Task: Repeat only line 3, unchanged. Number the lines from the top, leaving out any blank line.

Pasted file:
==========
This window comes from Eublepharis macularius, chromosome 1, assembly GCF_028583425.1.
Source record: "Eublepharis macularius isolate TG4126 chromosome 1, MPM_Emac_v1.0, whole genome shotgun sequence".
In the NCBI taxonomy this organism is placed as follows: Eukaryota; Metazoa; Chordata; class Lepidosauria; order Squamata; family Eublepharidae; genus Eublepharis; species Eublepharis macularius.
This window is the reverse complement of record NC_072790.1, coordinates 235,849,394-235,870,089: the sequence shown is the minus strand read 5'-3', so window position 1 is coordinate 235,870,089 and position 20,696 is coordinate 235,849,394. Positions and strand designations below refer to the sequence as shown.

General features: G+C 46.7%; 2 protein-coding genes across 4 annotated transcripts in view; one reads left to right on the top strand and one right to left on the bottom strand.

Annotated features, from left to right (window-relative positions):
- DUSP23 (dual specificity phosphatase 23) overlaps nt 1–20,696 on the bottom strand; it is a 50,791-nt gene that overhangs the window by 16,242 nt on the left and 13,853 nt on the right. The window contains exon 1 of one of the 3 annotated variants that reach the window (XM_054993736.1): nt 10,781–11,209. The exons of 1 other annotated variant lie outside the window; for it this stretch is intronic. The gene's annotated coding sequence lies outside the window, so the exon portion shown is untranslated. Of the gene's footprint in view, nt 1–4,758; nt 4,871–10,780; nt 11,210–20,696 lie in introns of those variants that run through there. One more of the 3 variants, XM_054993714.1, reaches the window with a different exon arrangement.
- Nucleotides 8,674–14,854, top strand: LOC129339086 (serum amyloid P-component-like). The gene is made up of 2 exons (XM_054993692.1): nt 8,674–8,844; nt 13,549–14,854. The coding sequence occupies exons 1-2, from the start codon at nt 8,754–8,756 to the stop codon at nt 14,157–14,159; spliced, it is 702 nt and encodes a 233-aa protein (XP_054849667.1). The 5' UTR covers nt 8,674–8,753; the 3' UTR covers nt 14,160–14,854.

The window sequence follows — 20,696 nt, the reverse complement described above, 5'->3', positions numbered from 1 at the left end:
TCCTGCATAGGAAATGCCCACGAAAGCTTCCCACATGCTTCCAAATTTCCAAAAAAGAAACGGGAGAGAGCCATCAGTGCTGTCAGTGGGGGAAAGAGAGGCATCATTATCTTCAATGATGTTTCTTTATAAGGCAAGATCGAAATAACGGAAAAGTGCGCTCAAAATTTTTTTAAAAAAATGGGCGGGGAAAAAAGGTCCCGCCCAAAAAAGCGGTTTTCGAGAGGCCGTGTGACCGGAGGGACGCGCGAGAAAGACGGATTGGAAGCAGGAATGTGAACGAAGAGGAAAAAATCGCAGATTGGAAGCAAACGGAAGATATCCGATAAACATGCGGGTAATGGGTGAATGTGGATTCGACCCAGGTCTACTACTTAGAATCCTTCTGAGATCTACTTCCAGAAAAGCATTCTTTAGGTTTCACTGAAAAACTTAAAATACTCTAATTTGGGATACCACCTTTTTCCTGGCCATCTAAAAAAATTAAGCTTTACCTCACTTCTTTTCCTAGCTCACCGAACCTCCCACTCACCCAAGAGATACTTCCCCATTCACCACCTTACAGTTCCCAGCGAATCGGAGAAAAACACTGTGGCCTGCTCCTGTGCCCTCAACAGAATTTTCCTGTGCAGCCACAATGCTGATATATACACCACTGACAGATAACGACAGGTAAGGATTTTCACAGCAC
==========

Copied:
In the NCBI taxonomy this organism is placed as follows: Eukaryota; Metazoa; Chordata; class Lepidosauria; order Squamata; family Eublepharidae; genus Eublepharis; species Eublepharis macularius.